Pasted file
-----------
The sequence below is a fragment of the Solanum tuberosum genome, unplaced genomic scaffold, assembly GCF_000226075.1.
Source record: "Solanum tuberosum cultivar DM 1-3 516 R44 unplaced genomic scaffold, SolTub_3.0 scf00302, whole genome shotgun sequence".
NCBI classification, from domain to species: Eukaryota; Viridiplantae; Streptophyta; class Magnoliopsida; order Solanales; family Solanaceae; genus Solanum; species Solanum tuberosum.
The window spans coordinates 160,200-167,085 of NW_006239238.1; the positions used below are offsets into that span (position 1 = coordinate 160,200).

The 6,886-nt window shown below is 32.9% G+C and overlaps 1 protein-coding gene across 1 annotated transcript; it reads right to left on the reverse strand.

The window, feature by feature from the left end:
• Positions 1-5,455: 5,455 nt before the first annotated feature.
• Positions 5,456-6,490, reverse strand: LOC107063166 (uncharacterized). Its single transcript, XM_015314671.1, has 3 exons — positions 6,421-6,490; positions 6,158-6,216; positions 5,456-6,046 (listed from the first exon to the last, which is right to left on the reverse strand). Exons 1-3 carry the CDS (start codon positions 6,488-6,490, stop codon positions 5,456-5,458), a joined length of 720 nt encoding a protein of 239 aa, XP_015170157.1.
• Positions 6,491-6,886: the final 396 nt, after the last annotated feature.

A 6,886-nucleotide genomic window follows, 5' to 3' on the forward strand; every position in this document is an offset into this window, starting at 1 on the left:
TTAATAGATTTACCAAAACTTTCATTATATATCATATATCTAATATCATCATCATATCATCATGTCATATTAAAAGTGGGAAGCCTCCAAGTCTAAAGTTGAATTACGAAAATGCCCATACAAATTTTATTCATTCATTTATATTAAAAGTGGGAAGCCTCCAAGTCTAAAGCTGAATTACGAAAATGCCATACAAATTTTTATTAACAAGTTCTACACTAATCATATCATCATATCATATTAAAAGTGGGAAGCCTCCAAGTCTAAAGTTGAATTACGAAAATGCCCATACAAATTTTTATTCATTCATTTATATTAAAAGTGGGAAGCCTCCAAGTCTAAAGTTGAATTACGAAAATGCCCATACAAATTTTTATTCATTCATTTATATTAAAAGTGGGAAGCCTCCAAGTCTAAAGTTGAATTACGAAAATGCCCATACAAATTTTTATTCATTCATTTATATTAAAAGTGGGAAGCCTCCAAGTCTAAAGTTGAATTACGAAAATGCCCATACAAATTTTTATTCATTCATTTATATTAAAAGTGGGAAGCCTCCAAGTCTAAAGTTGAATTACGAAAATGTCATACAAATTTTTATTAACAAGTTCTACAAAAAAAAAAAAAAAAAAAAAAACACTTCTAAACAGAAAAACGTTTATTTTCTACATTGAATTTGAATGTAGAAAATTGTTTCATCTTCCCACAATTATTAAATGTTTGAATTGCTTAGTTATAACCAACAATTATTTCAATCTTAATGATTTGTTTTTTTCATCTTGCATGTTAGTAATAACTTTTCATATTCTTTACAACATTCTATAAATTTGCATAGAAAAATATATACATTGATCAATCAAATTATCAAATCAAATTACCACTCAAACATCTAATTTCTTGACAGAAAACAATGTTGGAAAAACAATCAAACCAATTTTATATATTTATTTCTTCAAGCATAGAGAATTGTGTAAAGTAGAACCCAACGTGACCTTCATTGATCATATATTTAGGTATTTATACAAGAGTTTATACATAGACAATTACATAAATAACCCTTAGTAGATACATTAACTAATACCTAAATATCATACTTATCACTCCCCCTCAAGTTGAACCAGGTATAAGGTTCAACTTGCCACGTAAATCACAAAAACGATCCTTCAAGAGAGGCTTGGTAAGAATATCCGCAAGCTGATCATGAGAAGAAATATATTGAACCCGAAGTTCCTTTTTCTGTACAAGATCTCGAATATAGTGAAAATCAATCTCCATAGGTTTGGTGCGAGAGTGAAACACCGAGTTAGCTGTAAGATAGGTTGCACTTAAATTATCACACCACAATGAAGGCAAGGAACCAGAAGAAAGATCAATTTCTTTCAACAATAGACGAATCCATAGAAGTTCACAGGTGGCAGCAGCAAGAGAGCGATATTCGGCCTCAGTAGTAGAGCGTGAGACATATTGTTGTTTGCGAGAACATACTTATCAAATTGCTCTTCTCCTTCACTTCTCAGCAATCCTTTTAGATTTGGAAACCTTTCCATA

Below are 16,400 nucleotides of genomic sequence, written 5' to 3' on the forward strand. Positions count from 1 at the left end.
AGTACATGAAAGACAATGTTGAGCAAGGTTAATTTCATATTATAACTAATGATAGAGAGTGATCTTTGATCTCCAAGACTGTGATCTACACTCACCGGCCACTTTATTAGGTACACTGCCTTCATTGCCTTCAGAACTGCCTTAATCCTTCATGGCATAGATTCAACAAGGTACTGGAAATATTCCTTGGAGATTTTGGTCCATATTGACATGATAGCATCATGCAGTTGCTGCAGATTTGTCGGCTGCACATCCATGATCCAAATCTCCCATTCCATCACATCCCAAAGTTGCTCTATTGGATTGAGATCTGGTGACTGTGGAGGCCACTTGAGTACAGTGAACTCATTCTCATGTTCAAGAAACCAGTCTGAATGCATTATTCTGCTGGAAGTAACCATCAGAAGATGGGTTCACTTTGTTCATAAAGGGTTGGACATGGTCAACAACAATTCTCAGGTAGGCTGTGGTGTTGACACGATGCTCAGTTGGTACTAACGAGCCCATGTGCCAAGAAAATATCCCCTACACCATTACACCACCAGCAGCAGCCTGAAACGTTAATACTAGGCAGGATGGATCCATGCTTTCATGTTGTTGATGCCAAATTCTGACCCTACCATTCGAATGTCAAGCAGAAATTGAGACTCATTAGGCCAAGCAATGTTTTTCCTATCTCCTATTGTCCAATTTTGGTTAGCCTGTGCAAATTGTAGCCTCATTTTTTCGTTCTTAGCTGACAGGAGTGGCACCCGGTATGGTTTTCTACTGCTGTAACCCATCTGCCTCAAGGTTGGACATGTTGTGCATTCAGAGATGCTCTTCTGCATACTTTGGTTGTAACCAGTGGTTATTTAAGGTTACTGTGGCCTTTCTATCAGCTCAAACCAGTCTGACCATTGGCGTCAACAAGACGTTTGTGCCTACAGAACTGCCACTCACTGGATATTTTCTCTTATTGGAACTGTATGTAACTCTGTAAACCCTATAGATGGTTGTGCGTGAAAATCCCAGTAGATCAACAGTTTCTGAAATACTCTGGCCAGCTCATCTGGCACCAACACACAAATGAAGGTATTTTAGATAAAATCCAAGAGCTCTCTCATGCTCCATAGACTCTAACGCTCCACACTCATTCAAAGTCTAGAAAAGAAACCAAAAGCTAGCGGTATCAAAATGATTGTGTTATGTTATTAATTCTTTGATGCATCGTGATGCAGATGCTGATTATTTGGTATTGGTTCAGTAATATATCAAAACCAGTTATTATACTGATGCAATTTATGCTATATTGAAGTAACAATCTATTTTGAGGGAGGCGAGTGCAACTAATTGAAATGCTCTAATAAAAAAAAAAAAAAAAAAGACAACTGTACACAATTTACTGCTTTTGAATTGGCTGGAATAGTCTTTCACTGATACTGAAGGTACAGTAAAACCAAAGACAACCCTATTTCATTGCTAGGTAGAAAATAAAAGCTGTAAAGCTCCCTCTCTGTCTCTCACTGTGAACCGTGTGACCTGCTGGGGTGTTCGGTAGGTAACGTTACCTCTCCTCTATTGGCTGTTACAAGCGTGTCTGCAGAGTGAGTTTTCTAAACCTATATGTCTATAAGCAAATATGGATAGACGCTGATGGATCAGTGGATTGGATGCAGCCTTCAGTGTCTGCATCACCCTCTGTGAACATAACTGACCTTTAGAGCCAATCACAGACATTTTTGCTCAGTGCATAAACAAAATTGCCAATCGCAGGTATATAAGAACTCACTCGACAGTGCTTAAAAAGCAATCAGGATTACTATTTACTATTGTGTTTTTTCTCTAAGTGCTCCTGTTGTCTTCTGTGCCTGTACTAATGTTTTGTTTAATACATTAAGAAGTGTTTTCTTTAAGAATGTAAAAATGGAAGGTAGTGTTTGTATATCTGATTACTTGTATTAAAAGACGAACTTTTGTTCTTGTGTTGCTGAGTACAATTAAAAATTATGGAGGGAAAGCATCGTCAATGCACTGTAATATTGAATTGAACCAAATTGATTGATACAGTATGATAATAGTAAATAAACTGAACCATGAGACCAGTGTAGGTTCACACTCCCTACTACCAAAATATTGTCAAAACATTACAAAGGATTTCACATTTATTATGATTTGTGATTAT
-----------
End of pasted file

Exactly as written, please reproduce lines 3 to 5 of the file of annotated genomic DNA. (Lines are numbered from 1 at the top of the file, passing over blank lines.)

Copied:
NCBI classification, from domain to species: Eukaryota; Viridiplantae; Streptophyta; class Magnoliopsida; order Solanales; family Solanaceae; genus Solanum; species Solanum tuberosum.
The window spans coordinates 160,200-167,085 of NW_006239238.1; the positions used below are offsets into that span (position 1 = coordinate 160,200).

The 6,886-nt window shown below is 32.9% G+C and overlaps 1 protein-coding gene across 1 annotated transcript; it reads right to left on the reverse strand.